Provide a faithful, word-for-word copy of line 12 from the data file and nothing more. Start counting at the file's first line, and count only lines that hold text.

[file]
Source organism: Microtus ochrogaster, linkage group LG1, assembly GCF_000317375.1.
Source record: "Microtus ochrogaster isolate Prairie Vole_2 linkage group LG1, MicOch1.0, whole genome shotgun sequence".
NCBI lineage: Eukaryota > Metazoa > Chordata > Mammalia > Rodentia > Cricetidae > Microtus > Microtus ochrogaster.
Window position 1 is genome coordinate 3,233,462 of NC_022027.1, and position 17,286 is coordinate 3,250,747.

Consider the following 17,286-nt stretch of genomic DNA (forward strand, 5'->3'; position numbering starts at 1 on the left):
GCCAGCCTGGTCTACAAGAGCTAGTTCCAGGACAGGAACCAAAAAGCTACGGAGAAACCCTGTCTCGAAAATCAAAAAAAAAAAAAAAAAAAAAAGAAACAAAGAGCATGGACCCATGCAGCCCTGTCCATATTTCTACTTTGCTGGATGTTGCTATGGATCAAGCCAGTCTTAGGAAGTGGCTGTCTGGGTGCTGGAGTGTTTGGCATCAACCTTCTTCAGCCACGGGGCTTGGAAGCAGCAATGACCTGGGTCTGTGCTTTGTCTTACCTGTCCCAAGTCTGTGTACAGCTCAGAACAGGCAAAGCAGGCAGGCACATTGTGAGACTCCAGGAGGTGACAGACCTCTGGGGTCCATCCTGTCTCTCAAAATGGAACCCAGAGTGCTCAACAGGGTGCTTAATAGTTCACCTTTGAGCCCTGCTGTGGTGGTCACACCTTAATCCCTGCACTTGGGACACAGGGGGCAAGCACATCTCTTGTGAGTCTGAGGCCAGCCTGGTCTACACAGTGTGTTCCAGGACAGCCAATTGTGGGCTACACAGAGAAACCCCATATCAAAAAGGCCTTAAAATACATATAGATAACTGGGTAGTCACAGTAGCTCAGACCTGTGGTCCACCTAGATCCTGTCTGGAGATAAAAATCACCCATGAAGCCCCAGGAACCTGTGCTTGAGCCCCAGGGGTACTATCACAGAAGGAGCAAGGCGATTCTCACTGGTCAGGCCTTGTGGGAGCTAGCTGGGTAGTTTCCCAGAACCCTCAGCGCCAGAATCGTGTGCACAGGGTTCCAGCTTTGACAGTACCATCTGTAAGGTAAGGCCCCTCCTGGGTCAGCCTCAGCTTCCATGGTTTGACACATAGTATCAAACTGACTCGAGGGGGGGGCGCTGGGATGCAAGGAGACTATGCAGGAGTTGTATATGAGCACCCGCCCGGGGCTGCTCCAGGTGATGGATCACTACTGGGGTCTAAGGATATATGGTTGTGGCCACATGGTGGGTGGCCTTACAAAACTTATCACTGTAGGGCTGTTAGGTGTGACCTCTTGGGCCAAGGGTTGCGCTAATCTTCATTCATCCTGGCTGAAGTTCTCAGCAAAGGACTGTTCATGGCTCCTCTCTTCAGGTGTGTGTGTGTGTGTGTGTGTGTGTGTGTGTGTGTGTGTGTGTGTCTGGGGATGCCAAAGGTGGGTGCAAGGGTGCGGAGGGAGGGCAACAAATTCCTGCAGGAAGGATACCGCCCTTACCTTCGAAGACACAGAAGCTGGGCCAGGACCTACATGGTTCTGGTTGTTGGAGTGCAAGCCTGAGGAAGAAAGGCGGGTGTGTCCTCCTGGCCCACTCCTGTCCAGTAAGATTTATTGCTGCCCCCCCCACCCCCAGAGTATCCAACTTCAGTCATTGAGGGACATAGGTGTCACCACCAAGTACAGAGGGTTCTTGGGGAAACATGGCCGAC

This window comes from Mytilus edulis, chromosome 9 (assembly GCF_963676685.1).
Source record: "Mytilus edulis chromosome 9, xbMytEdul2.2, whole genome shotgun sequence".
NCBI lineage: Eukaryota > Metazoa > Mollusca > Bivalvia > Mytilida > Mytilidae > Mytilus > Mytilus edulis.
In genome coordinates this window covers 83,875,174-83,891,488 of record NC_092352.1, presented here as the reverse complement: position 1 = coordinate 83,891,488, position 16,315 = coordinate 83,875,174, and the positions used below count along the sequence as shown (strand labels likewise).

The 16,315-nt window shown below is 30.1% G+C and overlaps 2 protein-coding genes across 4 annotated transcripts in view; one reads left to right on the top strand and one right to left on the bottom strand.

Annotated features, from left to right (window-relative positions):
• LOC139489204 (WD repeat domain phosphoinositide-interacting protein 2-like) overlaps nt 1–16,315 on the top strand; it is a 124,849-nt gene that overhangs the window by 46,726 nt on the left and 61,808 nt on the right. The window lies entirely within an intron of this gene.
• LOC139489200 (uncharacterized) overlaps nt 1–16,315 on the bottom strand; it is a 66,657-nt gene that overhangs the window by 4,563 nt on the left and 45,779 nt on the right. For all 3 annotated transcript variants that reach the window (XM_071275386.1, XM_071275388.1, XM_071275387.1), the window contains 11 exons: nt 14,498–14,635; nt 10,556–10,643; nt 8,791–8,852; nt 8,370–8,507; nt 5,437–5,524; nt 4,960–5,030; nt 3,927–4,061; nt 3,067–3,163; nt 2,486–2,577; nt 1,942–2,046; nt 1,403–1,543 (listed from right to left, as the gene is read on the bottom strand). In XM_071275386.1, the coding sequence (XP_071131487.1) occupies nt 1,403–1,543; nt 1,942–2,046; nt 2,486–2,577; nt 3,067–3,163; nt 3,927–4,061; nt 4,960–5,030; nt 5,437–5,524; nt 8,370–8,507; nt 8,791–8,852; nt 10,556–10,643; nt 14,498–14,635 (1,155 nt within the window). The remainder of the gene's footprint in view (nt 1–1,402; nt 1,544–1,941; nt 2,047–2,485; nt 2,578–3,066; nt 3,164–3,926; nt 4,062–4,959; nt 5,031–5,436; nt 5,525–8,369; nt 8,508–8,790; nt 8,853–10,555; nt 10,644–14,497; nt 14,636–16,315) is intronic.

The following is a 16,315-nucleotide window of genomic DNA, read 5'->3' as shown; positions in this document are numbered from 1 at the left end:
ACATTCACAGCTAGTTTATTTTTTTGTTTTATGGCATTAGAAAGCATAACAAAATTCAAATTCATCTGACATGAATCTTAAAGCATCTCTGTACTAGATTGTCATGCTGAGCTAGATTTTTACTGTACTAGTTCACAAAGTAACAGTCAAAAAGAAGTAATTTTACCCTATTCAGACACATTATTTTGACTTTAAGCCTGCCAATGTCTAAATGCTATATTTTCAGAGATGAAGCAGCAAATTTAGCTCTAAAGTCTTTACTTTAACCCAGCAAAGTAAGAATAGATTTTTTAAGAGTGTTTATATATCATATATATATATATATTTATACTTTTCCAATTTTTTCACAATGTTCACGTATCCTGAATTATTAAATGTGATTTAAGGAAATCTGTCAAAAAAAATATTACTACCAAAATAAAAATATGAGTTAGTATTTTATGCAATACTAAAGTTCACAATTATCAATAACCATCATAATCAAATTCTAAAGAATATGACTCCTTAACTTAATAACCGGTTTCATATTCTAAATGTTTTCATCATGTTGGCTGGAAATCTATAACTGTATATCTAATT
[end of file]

Annotated features, from left to right (window-relative positions):